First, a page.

Some of the world’s biggest companies, from Nestlé to Glencore, face the prospect of tougher ethical regulations in Switzerland, as a four-year debate over business practices comes to a head in parliament this week.This content was published on June 2, 2020 - 08:44
From Tuesday, MPs will have less than three weeks to thrash out a compromise to a proposed change to the law brought by the Responsible Business Initiative (KVI).
The proposal will make businesses in Switzerland legally liable and “guilty until proven innocent” for abuses of human and environmental rights anywhere in their supply chains around the world — whether at subsidiaries or third-party companies.
The KVI emerged in 2016 as a result of Switzerland’s direct democratic process garnering the support of more than 100,000 citizens, the threshold for triggering a referendum.
Under Switzerland’s constitution, the country’s lawmakers have the right to formulate an alternative to the popular proposal. If the initiative’s sponsors agree to the parliamentary compromise, the proposal becomes law. If the initiative’s sponsors do not, then their original proposal is submitted for a popular referendum.
So far, however, factions within parliament have not even been able to agree themselves, meaning the stage is now set for a high-stakes nationwide vote on the most radical formulation of the law.
“It’s an extremely hot issue,” said Mark Pieth, a legal professor at the University of Basel and founder of the Basel Institute on Governance. “It’s at a tipping point and if industry were sensible they would push for a compromise [in parliament] next week.”
Critics say the proposed legal changes would impose crippling legal liabilities on businesses for abuses far beyond their control, and turn Switzerland into a centre for activists trying to “blackmail” some of the world’s biggest multinationals.
Supporters meanwhile argue the move will put Switzerland at the forefront of a global change. It will force businesses to account for their conduct, and prevent the Alpine country from becoming an international pariah as investors and other developed nations alter their ideas about good business practice.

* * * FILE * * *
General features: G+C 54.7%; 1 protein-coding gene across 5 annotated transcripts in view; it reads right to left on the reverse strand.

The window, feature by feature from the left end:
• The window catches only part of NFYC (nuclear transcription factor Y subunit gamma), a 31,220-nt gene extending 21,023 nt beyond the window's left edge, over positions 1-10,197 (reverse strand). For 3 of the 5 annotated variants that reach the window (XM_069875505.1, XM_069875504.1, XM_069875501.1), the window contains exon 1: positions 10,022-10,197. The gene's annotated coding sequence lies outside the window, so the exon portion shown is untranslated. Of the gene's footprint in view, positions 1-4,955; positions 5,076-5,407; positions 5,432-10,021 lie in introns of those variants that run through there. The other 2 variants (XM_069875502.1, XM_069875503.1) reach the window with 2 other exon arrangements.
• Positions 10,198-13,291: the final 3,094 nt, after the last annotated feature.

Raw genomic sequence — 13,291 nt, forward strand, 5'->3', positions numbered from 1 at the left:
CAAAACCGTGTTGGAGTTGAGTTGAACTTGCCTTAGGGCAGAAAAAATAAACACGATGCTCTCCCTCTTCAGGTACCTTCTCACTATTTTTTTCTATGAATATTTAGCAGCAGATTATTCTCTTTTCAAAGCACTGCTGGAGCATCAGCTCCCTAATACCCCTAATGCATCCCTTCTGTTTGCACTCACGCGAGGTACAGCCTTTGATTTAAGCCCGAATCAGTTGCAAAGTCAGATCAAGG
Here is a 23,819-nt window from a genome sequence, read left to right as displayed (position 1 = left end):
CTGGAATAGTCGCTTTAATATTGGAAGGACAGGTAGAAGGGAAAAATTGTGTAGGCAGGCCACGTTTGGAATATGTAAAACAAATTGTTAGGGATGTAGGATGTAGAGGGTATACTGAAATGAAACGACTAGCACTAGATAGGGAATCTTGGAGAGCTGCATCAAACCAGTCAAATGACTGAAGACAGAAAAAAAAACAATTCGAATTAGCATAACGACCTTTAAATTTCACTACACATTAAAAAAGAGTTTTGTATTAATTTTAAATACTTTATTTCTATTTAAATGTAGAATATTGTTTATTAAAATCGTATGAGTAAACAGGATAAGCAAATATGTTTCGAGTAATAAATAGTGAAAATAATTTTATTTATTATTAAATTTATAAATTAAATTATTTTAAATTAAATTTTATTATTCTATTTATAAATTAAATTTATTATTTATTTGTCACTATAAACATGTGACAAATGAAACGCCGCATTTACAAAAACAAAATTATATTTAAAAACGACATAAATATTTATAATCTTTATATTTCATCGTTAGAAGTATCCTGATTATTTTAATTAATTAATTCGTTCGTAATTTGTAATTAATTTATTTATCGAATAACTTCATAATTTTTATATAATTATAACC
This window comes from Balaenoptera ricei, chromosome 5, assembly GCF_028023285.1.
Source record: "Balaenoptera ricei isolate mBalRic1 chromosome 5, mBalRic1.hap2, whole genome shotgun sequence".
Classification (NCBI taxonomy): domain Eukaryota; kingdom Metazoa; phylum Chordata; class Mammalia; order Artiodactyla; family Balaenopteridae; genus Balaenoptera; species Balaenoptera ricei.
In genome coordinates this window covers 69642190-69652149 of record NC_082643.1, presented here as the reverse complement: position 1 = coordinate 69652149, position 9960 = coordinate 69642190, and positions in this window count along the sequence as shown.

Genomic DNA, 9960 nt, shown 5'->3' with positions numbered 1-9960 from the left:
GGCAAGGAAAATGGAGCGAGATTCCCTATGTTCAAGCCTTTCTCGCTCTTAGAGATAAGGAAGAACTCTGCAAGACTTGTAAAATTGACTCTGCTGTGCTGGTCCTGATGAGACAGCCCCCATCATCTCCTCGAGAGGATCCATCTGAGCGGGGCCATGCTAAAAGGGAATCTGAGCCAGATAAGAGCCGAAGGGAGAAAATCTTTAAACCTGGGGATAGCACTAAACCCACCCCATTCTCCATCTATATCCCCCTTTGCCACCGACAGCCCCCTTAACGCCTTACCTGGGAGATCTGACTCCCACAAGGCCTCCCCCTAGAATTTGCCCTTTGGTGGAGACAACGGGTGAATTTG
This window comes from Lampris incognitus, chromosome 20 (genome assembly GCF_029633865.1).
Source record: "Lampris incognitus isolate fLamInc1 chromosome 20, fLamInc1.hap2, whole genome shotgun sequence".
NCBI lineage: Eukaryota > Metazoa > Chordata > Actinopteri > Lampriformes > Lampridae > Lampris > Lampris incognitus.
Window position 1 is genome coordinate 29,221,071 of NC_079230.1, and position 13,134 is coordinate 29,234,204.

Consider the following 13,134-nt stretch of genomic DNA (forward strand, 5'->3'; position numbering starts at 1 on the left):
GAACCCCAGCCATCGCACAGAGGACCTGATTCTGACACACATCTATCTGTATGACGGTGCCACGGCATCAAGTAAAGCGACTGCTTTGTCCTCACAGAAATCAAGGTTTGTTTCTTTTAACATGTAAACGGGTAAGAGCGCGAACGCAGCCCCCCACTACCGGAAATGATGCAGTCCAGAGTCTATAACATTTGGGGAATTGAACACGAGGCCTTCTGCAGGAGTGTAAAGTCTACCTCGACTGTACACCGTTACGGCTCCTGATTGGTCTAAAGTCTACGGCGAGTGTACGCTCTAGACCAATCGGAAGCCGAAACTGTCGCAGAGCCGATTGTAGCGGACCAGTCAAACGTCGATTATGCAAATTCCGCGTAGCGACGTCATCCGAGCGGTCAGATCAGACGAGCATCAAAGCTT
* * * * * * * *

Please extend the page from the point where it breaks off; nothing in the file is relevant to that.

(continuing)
Countries across the developed world have begun to put in place wide-ranging laws to enforce greater corporate, social and ethical responsibility. Switzerland has so far resisted greater legislation, in part because the introduction of such rules could have serious implications for businesses around the world.
Switzerland is a global hub for the trading of commodities and home to some of the world’s biggest multinationals in industries from finance to pharmaceuticals and foodstuffs to fashion. Swiss companies such as Nestlé, Roche, Glencore, Credit Suisse, Richemont and Syngenta, with subsidiaries across the globe, will all be caught by whatever option Bern chooses.
“Switzerland will be left behind if it does not legislate on this,” said Vincent Kaufmann, chief executive of the Ethos Foundation, a leading Swiss ethical investment adviser. “You have regulation like this going on everywhere — such as the modern slavery act in the UK. We are already late in Switzerland. If we adopt nothing we will be lagging. The proposals now will certainly put us ahead of other countries, but this is the direction of the trend. And since Switzerland was the host country for the universal declaration of human rights, I think we can afford to be ahead of the pack.”
Polling indicates that support in Switzerland for the original, hardline text of the KVI is high: an independent survey conducted last month found that 78 per cent of respondents were supportive of enforcing the new requirements on big business.
“It is not a left-right struggle as you might think,” said Pieth. “There are already 120 Swiss NGOs which have come out in support of it, including all of the country’s churches. People generally seem to be in favour. The attitude among a lot of ordinary Swiss is that ‘we are fed up of our territory being misused by these big anonymous international businesses like Glencore. We don’t need that money’.”
Copyright The Financial Times Limited 2020
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